Letting go of our egos

Don’t let success make you or failure break you.

Wow. We authors have to walk a tight line between believing in ourselves/our stories, and becoming arrogant and hard-headed. We must pitch them with confidence and passion, but remain teachable. I like how James Scott Bell just gets the hard truths out there and over with. People are opinionated. Some just let you know with a little less tact and a lot less love. We have to prepare ourselves to be skinned alive and not allow it to affect our ability to function as people, as writers.

So, how do we prepare? I think we can tell ourselves that we won’t crash and burn after a horrifying review or critique, but we are human. Until we actually face the “haters”, it really is just platitudes. We have to walk through that experience. Or crawl. After we pick ourselves back up and continue on, we grow as writers and develop a healthier confidence. Of course, it all comes down to a choice. Do we allow it to embitter us or empower us?

On the flip side of ego, maybe some of us don’t have a problem with negative reviews. Maybe we think we are great and refuse to listen to feedback. Or we are surrounded by people laying on the love, filling our heads with even more greatness, but there’s no truth behind their words. And if we don’t face the truth, we can’t grow.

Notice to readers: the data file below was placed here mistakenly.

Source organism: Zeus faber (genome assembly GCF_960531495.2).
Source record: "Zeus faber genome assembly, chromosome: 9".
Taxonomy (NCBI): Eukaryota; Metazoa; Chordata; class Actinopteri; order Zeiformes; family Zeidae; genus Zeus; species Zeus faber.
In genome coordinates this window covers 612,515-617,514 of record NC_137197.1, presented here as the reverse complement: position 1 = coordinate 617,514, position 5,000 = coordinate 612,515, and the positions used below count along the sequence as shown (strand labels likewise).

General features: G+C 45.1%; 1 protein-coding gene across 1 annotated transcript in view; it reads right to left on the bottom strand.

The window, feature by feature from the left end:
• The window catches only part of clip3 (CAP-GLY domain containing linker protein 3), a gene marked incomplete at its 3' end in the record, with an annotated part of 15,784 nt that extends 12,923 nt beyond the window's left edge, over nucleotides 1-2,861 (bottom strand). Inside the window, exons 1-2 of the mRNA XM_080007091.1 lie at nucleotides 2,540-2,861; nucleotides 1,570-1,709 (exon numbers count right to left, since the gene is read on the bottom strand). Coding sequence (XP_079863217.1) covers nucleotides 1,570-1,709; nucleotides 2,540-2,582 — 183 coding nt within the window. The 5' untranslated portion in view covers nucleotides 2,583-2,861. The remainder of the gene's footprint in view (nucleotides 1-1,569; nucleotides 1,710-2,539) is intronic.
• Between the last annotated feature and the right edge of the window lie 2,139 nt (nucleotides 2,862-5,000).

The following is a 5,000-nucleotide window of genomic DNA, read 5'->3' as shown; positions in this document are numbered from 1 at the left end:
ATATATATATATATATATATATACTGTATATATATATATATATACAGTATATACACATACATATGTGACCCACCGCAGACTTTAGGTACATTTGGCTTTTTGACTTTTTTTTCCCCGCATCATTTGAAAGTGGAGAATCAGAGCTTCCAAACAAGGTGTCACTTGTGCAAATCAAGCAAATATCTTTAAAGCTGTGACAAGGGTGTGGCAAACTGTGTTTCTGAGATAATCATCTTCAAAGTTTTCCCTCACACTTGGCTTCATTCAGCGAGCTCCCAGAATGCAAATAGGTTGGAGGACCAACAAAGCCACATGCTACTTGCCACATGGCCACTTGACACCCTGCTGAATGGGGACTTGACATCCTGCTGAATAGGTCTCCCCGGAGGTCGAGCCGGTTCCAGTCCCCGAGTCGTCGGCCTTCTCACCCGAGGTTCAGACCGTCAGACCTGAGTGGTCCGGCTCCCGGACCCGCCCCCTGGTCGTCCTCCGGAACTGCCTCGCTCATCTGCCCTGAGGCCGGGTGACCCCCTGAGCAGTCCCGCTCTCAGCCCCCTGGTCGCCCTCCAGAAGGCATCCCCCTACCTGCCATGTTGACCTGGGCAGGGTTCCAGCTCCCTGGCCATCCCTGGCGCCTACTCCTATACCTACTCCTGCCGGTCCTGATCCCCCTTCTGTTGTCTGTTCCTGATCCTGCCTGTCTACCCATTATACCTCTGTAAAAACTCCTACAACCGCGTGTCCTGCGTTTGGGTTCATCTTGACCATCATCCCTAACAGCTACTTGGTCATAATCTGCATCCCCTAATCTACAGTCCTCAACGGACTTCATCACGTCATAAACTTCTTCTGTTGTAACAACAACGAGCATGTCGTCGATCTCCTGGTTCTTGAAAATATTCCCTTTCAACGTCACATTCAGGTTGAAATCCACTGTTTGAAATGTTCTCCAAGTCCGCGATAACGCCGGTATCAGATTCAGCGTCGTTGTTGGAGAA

I’ve not met anyone like that. Have you?

Toward the end of the chapter, Bell seemed to take a more, would you say, an aggressive tone concerning the rising number of arrogant up-and-coming writers, but I like what he said in the following quote:

“…being a published writer is a privilege you earn.You’re not going to earn it by tooting a horn no one wants to hear. You’re going to earn it by knuckling down and writing, and letting the writing itself do the tooting for you.”


So, what say you?


7 thoughts on “Letting go of our egos

  1. C.L. Dyck says:

    “You’re going to earn it by knuckling down and writing, and letting the writing itself do the tooting for you.”

    Truer words have never been spoken, and in fact, there’s a lot of peace to be had in them. It allows us to take a weight of responsibility off our personality, networking abilities, and all those other challenges that plague a writer.

    It’s a great blessing that skill can act as a passport–it leaves us free to learn, to let go of the need to prove anything, when the proof is vested in and carried by the writing. I think that’s one of the amazing gifts of story, that it has such a power to carry us, its creators, into new places in life.